Guest Blog: Why I´m voting for…

Many people will be leaving the choice of who they vote for up until the last minute, when they set foot inside the polling booth itself, but others will have long–since decided. This series of guest blogs aims to provide an insight into the minds of these decisive party champions. And by the way, it’s not preachy, it’s politics.

Kicking the series off is Jack Holroyde, 24, who lives on the South Kilburn Estate, and whose (self proclaimed) “defection to party politics” seems to have accompanied his move to the area from Twickenham. Jack is a keen supporter of the Lib Dems, recently helping Ed Fordham on the campaign trail.

Why I´m voting for… Ed Fordham and the Liberal Democrats.

Winning here... Jack Holroyde

It would be so easy to talk about Nick Clegg’s performance in debate. About Labour’s failings, Cameron’s ‘dinosaurs in the closet’, his ‘Big Society’ assumptions, or about Brown’s surveillance state.

I could say, vote X, get Y.
Or vote Y, to keep X out.
Or vote Z, in order to get Y an overall majority in the commons.
Or being told that X is rubbish, so I HAVE to vote Y.

Truth is, I’m utterly sick of being told who to vote for and what’s wrong with ‘X party’.

I’ll tell you why I am voting Liberal Democrat, and why I am proud that Ed Fordham is the LibDem candidate.

I won’t insult your intelligence by explaining minutae of national policy – I’ll allow you to draw your own conclusions from the manifesto.

I’m going to vote for the LibDems because I believe that the way things are is NOT how they need to be. Because I believe in fairness – and I believe that the party can deliver that.
I’m going to vote for the LibDems because I believe that an MP works for their people – and never again should we see the corruption and greed we’ve uncovered over the last few years.

Working with Ed is a pleasure.
I’m going to vote for him because I believe that he can make being his constituent a pleasure.

When I saw Ed learning a speech in Somali, so that doors could be opened and a hand extended to this deeply insular minority group, I knew I was working with a man who would always stand up for those with little public voice – not just to win votes, but to ensure social cohesion, freedom from ignorance, conformity or fear.

I know that Ed will work tirelessly for this community, that he will extend a hand where it needs extending, that when he sees intolerance, he will highlight it, try to understand it, and work to make things better – not out of oneupmanship, but out of a desire to do some good for those that need it most.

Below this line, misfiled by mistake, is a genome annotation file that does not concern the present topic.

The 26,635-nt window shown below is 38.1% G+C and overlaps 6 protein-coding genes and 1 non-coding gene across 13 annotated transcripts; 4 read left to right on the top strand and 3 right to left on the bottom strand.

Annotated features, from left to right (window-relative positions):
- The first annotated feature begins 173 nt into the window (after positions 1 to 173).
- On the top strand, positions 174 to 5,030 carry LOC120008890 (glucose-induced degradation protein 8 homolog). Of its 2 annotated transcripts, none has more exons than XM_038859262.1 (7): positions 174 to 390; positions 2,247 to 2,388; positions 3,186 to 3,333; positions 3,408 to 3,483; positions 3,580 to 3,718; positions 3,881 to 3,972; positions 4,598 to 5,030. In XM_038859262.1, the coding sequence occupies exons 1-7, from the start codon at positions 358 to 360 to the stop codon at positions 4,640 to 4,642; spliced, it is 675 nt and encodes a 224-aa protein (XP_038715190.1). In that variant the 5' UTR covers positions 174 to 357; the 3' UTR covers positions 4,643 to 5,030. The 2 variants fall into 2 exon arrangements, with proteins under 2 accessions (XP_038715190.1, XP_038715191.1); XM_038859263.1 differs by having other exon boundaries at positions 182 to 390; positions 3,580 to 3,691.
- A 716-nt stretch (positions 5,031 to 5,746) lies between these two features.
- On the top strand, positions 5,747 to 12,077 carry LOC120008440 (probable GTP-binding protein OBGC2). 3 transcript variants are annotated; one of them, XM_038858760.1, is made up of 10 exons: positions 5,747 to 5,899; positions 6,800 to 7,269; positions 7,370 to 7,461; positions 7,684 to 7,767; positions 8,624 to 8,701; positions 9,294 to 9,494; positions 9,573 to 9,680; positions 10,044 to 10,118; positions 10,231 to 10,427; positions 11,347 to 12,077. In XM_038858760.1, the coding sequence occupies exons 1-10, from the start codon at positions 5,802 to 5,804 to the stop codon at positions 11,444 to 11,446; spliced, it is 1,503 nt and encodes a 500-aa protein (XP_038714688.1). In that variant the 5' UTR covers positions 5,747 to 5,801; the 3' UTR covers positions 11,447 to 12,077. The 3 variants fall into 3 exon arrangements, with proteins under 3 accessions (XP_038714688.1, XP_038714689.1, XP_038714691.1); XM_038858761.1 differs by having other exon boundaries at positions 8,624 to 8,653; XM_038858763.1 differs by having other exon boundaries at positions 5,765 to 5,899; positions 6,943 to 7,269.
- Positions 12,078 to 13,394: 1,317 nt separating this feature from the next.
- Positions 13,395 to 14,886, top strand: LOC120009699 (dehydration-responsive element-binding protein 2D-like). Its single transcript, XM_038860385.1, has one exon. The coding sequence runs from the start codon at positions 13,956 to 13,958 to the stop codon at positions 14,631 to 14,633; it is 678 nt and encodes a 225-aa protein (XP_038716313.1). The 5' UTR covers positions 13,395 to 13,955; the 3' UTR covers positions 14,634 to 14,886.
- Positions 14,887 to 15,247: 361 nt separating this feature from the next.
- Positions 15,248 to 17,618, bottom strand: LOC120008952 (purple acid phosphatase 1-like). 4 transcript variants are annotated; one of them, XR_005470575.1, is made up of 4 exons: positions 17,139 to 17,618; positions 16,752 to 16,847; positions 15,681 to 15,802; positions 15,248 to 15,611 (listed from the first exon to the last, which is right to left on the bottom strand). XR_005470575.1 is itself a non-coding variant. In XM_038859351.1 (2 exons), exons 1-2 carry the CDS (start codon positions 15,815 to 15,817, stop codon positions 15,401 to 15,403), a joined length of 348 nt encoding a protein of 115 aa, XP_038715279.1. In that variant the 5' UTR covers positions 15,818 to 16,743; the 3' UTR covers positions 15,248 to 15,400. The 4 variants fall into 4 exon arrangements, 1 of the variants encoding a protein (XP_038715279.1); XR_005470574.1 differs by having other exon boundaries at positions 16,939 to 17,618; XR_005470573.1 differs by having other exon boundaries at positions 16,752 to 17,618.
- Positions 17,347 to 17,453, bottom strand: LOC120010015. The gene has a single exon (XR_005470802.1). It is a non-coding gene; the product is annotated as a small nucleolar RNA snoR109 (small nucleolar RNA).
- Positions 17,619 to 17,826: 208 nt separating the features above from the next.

I will vote for Ed Fordham of the Liberal Democrats because I have hope.

I hope that we can have long lasting, sustainable economic growth, based on sound principles and an understanding of the need to tackle climate change – fast.
I hope that people disengaged from politics will see it reformed – fast.
I hope that children will have a fair start at school.

I hope that the people of Hampstead & Kilburn can see for themselves what a hardworking, local MP can do for them – and that on May 6th, they will give Ed Fordham of the Liberal Democrats a mandate to represent them in Parliament.


1 Comment

Filed under Politics, innit

One response to “Guest Blog: Why I´m voting for…

  1. Local

    Ed Fordham was an officer at the Local Government Association (the LGA) which exists as an umbrella body to coordinate work between councils. Interestingly, the LGA, which is funded by 99% of councils (with our taxes), has resisted attempts to become a public body that is subject to the Freedom of Information Act. What does this mean? It means that EF worked in an organisation that is run with our money, but we can never see his detailed expenses there, we can never have detailed papers on their policies revealed. The LGA cultivates secrecy, and is a place where councils can write down and say what they want because we can never know. It is silly that we can know the cost of running the lifts in Willesden Green Library under the FOI Act, but cannot know the rent paid on the LGA headquarters, which are a 5 min walk from the Houses of Parliament!

    I found EF’s accounts of his trip to Israel to be utterly anodyne. He seems to be loathe to take a position. Most people are in favour of poor people being able to be free and have jobs. But EF is standing in an area where actually saying anything against Israel is difficult if you want to appeal to the whole electorate. Thus, he says nothing much at all.

    I share Jack’s aspirations for children and the economy – but I have to ask why he thinks that one new MP will be able to solve these problems.

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